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  • Buy-to-Let

    Tenant Fee Ban could increase tenant mobility



    I am starting another thread based on this comment by David Slater on a discussion about lettings agents putting up rents ahead of the Tenant Fee Ban.  I thought the comment worthy of its own thread as it identifies a possible "butterfly effect" of the Tenant Fee Ban that landlords may need to have on their radar.

    david slater 1 hours ago

    I am seeing a different impact from the ban which could point towards more frequent tenant changeovers, leading to increasing costs and potentially voids:

    The tenants in one of my properties located in Bicester, Oxfordshire have this week handed in their notice to terminate the tenancy in June 2019 after 2 years.  I am not overly surprised that the couple have decided to move as it is a one-bedroom house, which is quite small for two people to live in and I assumed at some point they would look for somewhere bigger.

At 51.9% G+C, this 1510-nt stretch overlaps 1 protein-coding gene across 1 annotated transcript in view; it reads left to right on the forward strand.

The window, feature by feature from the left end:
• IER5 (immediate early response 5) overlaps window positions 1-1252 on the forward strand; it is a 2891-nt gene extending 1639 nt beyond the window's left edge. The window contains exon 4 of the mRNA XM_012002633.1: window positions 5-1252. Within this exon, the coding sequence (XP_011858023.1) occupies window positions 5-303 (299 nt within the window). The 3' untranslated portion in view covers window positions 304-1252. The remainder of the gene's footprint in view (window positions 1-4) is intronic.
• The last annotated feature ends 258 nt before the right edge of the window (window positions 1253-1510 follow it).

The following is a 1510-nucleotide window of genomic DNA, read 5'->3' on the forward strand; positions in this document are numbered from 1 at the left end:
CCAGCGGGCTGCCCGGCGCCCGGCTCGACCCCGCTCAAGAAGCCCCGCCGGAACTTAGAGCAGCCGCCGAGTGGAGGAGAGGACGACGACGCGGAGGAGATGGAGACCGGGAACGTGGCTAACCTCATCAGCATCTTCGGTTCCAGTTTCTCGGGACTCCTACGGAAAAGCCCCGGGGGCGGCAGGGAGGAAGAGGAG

What was more interesting is when questioning the Agent who manages this property on my behalf as to why they have looked to terminate the tenancy.   I was told that there are a string of tenants on their books who have decided to terminate their tenancies from around June this year, linked in their opinion, to the fact that they will no longer have to pay fees with the introduction of the ban on tenant fees from 1 June 19.

    On the one hand I think it is great that people are provided with the means to move at their choice without the burden of large fees.  However as a Landlord this new mobility could be viewed as a threat and could make it more likely that a tenant will choose to move on if the property or service provided is not to their liking leading to increased changeovers and potentially voids.